Not only do we have freshies today, but I also bartered for some of Jase's absolutely amazing walnut bread. WIN!!!


It's time for another midnight meeting of the nocturnal nommers.

Steffen made an obscene quantity of bread. Each loaf weighs, like, 5 pounds.

It goes perfectly with an equally obscene quantity of sundried tomato hummus...

...and a salad from the recent greenhouse haul! Best day ever!


Halo Bambi is bringing us the news that it's an especially chilly day. It's been below -100F almost all day, and there's a pretty strong breeze.

It's a good time to hide from the cold weather and make hedgehog rolls! Jase did all the hard work and dough prep, and I'm just here for the fun part.

Jase takes the first crack at forming the little hedgies. We're using currants for the eyes and nose.

The spines are just snipped out with scissors.

The first little guy is done!

He's soon surrounded by many friends.

The first tray of breadgehogs is ready to go in the oven!

After 20 minutes and a few occasional spritzes of water to help fluff up the quills, batch #1 is complete!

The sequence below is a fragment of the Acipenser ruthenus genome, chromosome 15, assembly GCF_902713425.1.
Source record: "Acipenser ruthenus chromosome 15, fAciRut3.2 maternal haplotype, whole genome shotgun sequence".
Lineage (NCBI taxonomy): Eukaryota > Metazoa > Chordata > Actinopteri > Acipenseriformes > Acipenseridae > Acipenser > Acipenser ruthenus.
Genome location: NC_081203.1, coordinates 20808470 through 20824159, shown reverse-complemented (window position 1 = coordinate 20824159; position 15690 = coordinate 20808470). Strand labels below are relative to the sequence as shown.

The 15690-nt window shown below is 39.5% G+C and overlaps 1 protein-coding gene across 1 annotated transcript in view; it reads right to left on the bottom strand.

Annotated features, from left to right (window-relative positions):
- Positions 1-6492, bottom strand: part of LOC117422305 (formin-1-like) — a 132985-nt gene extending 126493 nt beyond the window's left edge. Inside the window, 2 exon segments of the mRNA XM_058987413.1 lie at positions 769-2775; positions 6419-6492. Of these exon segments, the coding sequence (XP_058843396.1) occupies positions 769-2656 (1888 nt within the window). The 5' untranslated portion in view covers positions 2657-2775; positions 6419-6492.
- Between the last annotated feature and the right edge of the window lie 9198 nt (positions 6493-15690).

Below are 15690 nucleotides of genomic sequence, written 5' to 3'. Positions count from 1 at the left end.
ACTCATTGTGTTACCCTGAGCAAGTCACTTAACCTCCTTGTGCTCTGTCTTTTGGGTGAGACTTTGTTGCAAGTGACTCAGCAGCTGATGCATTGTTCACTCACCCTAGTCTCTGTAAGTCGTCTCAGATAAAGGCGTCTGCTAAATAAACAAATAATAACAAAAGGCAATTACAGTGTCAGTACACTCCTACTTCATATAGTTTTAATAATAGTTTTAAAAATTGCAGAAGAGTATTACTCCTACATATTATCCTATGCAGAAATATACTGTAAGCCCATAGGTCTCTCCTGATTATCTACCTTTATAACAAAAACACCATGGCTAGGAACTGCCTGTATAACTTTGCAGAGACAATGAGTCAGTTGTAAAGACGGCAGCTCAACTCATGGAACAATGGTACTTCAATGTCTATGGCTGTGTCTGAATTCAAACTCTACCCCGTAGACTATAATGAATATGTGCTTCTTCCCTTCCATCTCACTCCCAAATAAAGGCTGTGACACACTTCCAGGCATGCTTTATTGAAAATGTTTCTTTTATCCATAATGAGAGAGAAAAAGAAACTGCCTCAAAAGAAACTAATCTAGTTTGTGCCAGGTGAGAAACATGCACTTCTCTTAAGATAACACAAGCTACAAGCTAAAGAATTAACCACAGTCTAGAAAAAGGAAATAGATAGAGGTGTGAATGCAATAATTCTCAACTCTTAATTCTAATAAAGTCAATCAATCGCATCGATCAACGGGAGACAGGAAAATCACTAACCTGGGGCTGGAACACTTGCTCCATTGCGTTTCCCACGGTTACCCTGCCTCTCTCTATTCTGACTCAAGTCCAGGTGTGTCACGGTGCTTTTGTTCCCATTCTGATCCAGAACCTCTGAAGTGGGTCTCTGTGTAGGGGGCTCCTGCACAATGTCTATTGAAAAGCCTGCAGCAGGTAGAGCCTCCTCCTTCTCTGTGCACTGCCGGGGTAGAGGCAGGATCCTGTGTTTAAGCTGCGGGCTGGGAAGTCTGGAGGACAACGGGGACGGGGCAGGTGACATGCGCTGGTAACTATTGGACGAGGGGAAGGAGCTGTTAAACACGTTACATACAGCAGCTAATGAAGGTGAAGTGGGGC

They're pudgy, silly, and dangerously spiky.

After cooling off for a few minutes, Jase makes a nest for the hedgebreads.

I actually couldn't eat one. They were looking at me.






Since we're past the midpoint and it was a late night at the lab, it seemed like a good day to tap into the DSL freezy box. Here are a few precious items that I retrieved. Words can't describe the awesomeness of the taste of real grapes, banana, and orange in the middle of winter.


Tonight's open mic night in the gym. Nate and Katie are the opening act, and Jase and Heather are demonstrating their waltzing skills for all of us.

Meanwhile, Robert is stealing ALL of the milk.

Next up: Ethan the Good and his guitar.